Ar#sts  and  Archivists:  Preserva#on  and  the  Crea#ve  Process  session   Associa#on  of  Moving  Image  Archivists  Conference

  December  7,  2012  |  SeaAle,  WA,  USA   Kathryn  Gronsbell,  New  York  University  (Moving  Image  Archiving  &  Preserva#on)   (to  download  only  the  presenta0on  slides,  please  visit  h4p://www.scribd.com/doc/ 122971474/Ar0sts-­‐and-­‐Archivists-­‐Preserva0on-­‐and-­‐the-­‐Crea0ve-­‐Process-­‐Archiving-­‐the-­‐Arts-­‐ out-­‐of-­‐the-­‐basement-­‐into-­‐the-­‐studio)  

  The  concepts  and  collabora0ve  spirit  I’m  about  to  discuss  are  not  new  to  AMIA,  and  probably  less  so  to   those  in  this  room  or  already  involved  with  the  independent  media  commi4ee.  I’m  here  to  offer  my   perspec0ve  on  what  I  have  witnessed  in  this  community,  and  what  my  hopes  are  for  future  efforts.  My   inten0on  is  not  to  sit  here  and  preach,  but  rather  to  broadly  address  shiMs  in  the  profession  in  hopes   that  the  conversa0on  will  con0nue  outside  of  this  panel  and  this  conference.         A  recogni0on  of  understanding  the  crea0ve  process  has  been  growing  rapidly  within  the  field,  with   webinars  and  other  ini0a0ves  developing  domes0cally  and  abroad,  in  an  effort  to  share  knowledge  or   confirm  a  collec0ve  ignorance  of  our  producers.  That  is  to  say,  knowing  the  nuts  and  bolts  of  how   media  is  produced  in  a  crea0ve  sePng  including  produc0on  workflows,  crea0ve  tendencies,  and  the   ac0ons  of  individual  content  authors  can  only  serve  to  benefit  the  workflows  we  create  around  them.       As  moving  image  archivists  we  have  a  ton  on  our  plate  already,  we  need  to  be  able  to  explain  what  we   do,  why  we  do  it,  and  why  it’s  important.  We  argue  as  much  for  the  content  we  steward  as  for  our  set   of  ethics.  The  sen0ments  I  propose  here  support  our  commitment  to  respec0ng  the  creator,  his/her   content,  and  our  evolving  role  in  the  rela0onship  between  the  two.  

1  

(Jeff  Mar0n,  IMAP)     Independent  Media  Arts  Preserva0on  was  founded  in  1999  with  a  mandate   to  serve  the  creators  and  caretakers  of  independently  produced   electronic  media.  For  the  past  several  years,  IMAP  has  focused  its   efforts  on  low-­‐cost  workshops  on  media  preserva0on.  Our  audience  for   these  workshops  has  always  taken  in  a  wide  range  of  people—archivists,   librarians,  students,  and,  of  course,  individual  ar0sts.  In  2011,   IMAP  decided  to  expand  its  workshops  to  create  a  more  organized  and   thorough  curriculum.  We  were  fortunate  to  receive  funding  from  the  New   York  State  Council  on  the  Arts  to  carry  out  this  expansion.  In   deba0ng  the  shape  this  expansion  should  take,  IMAP’s  board  realized   that  we  had  yet  to  create  a  workshop  that  was  specifically   ar0st-­‐centric.  It  seemed  like  an  obviously  good  idea,  but  it  was   equally  obvious  that  a  workshop  of  this  kind  would  be  a  challenge  to   create,  and  that  we  would  need  the  input  of  ar0sts  themselves.   Happily,  a  chance  mee0ng  at  the  AMIA  conference  in  Aus0n  in  2011  led   to  the  discovery  that  students  from  MIAP  were  exploring  the  same   idea.  It  seemed  like  an  obvious  partnership.       The  community  showed  incredible  interest  and  enthusiasm  for  the  opportunity  to  sit  together,  listen,   and  discuss  collabora0ons  between  archival  professionals  and  ar0sts.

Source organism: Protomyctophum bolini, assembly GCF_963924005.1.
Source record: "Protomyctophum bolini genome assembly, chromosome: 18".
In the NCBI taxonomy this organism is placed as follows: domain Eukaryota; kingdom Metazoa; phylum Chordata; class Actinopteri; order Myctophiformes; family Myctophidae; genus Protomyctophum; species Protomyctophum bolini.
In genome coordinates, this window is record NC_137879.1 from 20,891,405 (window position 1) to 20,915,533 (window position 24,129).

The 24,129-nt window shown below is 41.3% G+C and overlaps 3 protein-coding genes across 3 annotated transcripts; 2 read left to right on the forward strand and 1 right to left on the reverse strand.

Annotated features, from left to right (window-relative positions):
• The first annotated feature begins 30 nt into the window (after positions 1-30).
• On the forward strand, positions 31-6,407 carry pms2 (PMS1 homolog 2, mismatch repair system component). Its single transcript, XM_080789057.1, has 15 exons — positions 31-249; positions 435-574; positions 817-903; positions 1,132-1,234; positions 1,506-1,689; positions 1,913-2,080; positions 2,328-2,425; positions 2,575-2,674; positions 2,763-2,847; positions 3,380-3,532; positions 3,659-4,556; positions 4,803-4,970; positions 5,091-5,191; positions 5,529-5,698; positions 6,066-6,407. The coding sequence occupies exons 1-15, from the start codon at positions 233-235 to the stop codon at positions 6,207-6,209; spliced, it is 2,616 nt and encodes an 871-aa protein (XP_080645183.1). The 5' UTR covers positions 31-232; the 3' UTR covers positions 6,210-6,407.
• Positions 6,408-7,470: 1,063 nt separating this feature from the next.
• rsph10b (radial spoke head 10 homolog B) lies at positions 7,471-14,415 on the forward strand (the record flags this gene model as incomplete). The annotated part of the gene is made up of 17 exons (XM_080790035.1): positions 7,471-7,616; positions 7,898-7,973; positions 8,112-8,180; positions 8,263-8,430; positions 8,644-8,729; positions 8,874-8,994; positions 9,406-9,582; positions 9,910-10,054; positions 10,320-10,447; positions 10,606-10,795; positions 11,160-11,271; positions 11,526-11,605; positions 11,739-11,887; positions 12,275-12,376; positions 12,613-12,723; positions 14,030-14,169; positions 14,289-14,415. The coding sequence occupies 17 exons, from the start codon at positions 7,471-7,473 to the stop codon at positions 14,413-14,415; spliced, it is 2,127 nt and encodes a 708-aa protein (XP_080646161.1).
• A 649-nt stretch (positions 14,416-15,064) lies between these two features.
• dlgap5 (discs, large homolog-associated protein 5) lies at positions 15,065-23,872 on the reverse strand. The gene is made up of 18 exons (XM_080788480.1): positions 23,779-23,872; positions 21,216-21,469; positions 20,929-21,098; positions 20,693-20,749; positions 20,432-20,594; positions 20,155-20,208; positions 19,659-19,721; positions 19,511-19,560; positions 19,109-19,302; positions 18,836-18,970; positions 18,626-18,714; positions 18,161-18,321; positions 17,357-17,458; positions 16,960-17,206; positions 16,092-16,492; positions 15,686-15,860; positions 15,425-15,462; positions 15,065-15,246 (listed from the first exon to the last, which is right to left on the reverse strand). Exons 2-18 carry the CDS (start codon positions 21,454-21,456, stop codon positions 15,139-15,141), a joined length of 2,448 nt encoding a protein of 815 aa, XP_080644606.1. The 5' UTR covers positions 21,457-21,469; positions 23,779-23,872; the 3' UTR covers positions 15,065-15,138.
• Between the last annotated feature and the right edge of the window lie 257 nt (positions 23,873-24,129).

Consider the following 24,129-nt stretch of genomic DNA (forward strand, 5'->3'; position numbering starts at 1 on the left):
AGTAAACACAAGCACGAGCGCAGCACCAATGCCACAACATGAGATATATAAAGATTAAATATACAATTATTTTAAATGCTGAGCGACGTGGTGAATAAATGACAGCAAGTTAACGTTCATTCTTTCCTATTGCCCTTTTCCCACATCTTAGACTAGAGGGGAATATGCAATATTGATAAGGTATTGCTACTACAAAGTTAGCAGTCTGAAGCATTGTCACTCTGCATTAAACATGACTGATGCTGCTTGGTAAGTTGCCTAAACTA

2  

  The  structure  for  Archiving  the  Arts  was  three-­‐fold,  and  relied  heavily  on  community  feedback  to  form   the  iden0ty  of  the  event  and  to  inform  what  kind  of  needs  weren’t  being  met  in  both  the  independent   media  art  community  and  the  associated  archiving  and  preserva0on  fields.  
   Image  c/o  Kathryn  Gronsbell,  NYU-­‐MIAP;  Program  by  Kris>n  MacDonough,  NYU-­‐MIAP  

 

3  

 

As  men0oned,  November  2011  served  as  the  official  start  period  for  this  project.       Followed  by  a  one  year  planning  period  that  included  systema0c  re-­‐assessment  of  the  community   expecta0on  of  Archiving  the  Arts  from  feedback  and  proposals.       Very  happy  to  share  that  the  event  brought  in  over  100  a4endees  and  13  presenters,  including   interna0onal  speakers,  cultural  workers,  ar0sts  and  filmmakers,  amateurs  and  everyone  in  between.   We  were  lucky  to  have  a  range  of  ar0sts  and  archivists,  and  individuals  who  iden0fied  as  both  and   could  comment  on  the  struggle  to  create  with  the  responsibility  of  preserva0on  or  archival  knowledge.              
Image  c/o  Kathryn  Gronsbell,  NYU-­‐MIAP;  Program  by  Kris>n  MacDonough,  NYU-­‐MIAP  

 

4